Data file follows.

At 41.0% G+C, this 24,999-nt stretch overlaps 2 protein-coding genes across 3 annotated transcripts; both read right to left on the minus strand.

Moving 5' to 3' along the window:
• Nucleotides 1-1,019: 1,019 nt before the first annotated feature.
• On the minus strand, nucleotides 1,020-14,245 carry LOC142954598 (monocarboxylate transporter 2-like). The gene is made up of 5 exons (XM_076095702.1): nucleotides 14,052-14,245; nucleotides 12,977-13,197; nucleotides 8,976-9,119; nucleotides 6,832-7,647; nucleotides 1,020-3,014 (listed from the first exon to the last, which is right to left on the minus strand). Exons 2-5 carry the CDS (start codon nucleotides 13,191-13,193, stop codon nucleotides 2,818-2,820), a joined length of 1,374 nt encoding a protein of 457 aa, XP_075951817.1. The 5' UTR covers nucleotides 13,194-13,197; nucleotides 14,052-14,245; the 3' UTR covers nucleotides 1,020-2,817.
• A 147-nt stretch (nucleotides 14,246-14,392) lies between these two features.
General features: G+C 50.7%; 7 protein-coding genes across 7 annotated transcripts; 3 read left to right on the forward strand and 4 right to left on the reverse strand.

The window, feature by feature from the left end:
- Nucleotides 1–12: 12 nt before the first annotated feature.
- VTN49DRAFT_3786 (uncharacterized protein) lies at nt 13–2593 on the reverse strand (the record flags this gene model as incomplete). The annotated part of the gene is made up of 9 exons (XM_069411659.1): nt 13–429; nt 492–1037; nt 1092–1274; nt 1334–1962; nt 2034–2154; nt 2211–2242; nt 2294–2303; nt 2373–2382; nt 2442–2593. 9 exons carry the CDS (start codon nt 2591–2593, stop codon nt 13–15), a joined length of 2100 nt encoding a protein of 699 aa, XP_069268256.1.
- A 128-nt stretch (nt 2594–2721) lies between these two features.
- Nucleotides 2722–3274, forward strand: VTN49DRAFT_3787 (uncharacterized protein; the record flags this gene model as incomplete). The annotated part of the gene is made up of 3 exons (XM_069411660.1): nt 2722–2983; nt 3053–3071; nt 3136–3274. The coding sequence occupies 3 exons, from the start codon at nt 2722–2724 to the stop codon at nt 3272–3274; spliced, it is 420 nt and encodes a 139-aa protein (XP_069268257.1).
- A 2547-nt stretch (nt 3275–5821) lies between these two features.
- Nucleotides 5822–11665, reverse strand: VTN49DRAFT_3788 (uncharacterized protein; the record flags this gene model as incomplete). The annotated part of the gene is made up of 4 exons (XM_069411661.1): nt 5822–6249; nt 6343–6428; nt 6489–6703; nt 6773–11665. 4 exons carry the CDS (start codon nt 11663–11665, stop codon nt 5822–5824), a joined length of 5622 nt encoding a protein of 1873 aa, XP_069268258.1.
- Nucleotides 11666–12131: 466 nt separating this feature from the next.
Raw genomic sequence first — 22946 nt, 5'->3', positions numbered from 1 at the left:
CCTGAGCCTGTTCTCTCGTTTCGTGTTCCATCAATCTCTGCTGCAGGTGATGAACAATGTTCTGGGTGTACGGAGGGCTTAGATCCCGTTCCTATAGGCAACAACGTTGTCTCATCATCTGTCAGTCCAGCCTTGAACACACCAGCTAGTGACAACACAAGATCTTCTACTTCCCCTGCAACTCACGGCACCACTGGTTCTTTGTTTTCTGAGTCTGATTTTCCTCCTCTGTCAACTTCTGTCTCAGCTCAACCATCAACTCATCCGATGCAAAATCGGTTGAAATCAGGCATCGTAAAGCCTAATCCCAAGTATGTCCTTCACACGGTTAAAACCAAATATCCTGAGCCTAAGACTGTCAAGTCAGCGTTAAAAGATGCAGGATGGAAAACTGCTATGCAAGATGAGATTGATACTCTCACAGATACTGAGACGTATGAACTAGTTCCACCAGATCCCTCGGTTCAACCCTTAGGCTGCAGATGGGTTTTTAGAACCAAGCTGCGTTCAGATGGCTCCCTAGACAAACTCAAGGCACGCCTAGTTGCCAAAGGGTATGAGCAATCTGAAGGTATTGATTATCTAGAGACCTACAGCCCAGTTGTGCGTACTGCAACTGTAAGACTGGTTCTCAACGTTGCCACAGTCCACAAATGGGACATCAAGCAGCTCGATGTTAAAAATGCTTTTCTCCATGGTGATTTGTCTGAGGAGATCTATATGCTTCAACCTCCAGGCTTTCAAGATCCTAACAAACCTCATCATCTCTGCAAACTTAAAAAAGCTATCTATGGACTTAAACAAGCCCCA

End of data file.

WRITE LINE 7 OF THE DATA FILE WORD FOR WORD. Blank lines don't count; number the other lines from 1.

The window, feature by feature from the left end: